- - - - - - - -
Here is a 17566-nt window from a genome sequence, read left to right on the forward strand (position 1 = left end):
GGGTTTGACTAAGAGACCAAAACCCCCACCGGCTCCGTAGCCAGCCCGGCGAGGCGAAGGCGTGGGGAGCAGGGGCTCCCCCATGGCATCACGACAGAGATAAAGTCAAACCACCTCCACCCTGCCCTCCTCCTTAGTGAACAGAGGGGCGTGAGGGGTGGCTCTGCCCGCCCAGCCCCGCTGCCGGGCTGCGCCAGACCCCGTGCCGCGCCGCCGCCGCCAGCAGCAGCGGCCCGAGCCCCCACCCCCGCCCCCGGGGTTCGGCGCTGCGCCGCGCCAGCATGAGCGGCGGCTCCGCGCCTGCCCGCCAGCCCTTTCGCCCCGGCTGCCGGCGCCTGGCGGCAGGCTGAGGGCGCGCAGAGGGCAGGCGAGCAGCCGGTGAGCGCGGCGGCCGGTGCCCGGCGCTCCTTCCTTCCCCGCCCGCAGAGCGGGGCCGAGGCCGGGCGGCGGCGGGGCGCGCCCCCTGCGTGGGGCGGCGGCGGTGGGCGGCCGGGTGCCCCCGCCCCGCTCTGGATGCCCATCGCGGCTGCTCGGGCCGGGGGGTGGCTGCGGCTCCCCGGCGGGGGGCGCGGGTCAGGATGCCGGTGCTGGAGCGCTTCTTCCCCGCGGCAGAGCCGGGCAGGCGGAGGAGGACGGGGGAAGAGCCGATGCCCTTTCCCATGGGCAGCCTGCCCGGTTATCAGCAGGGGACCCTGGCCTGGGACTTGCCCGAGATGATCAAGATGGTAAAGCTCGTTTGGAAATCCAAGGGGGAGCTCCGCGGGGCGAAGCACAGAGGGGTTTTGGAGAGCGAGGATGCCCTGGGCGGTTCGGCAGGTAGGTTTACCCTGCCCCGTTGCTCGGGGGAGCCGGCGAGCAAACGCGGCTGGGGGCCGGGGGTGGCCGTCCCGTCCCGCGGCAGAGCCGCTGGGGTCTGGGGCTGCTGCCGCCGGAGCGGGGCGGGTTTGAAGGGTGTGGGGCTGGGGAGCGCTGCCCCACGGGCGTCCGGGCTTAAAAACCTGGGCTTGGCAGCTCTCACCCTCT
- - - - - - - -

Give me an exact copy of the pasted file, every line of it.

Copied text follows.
Here is a 17566-nt window from a genome sequence, read left to right on the forward strand (position 1 = left end):
GGGTTTGACTAAGAGACCAAAACCCCCACCGGCTCCGTAGCCAGCCCGGCGAGGCGAAGGCGTGGGGAGCAGGGGCTCCCCCATGGCATCACGACAGAGATAAAGTCAAACCACCTCCACCCTGCCCTCCTCCTTAGTGAACAGAGGGGCGTGAGGGGTGGCTCTGCCCGCCCAGCCCCGCTGCCGGGCTGCGCCAGACCCCGTGCCGCGCCGCCGCCGCCAGCAGCAGCGGCCCGAGCCCCCACCCCCGCCCCCGGGGTTCGGCGCTGCGCCGCGCCAGCATGAGCGGCGGCTCCGCGCCTGCCCGCCAGCCCTTTCGCCCCGGCTGCCGGCGCCTGGCGGCAGGCTGAGGGCGCGCAGAGGGCAGGCGAGCAGCCGGTGAGCGCGGCGGCCGGTGCCCGGCGCTCCTTCCTTCCCCGCCCGCAGAGCGGGGCCGAGGCCGGGCGGCGGCGGGGCGCGCCCCCTGCGTGGGGCGGCGGCGGTGGGCGGCCGGGTGCCCCCGCCCCGCTCTGGATGCCCATCGCGGCTGCTCGGGCCGGGGGGTGGCTGCGGCTCCCCGGCGGGGGGCGCGGGTCAGGATGCCGGTGCTGGAGCGCTTCTTCCCCGCGGCAGAGCCGGGCAGGCGGAGGAGGACGGGGGAAGAGCCGATGCCCTTTCCCATGGGCAGCCTGCCCGGTTATCAGCAGGGGACCCTGGCCTGGGACTTGCCCGAGATGATCAAGATGGTAAAGCTCGTTTGGAAATCCAAGGGGGAGCTCCGCGGGGCGAAGCACAGAGGGGTTTTGGAGAGCGAGGATGCCCTGGGCGGTTCGGCAGGTAGGTTTACCCTGCCCCGTTGCTCGGGGGAGCCGGCGAGCAAACGCGGCTGGGGGCCGGGGGTGGCCGTCCCGTCCCGCGGCAGAGCCGCTGGGGTCTGGGGCTGCTGCCGCCGGAGCGGGGCGGGTTTGAAGGGTGTGGGGCTGGGGAGCGCTGCCCCACGGGCGTCCGGGCTTAAAAACCTGGGCTTGGCAGCTCTCACCCTCT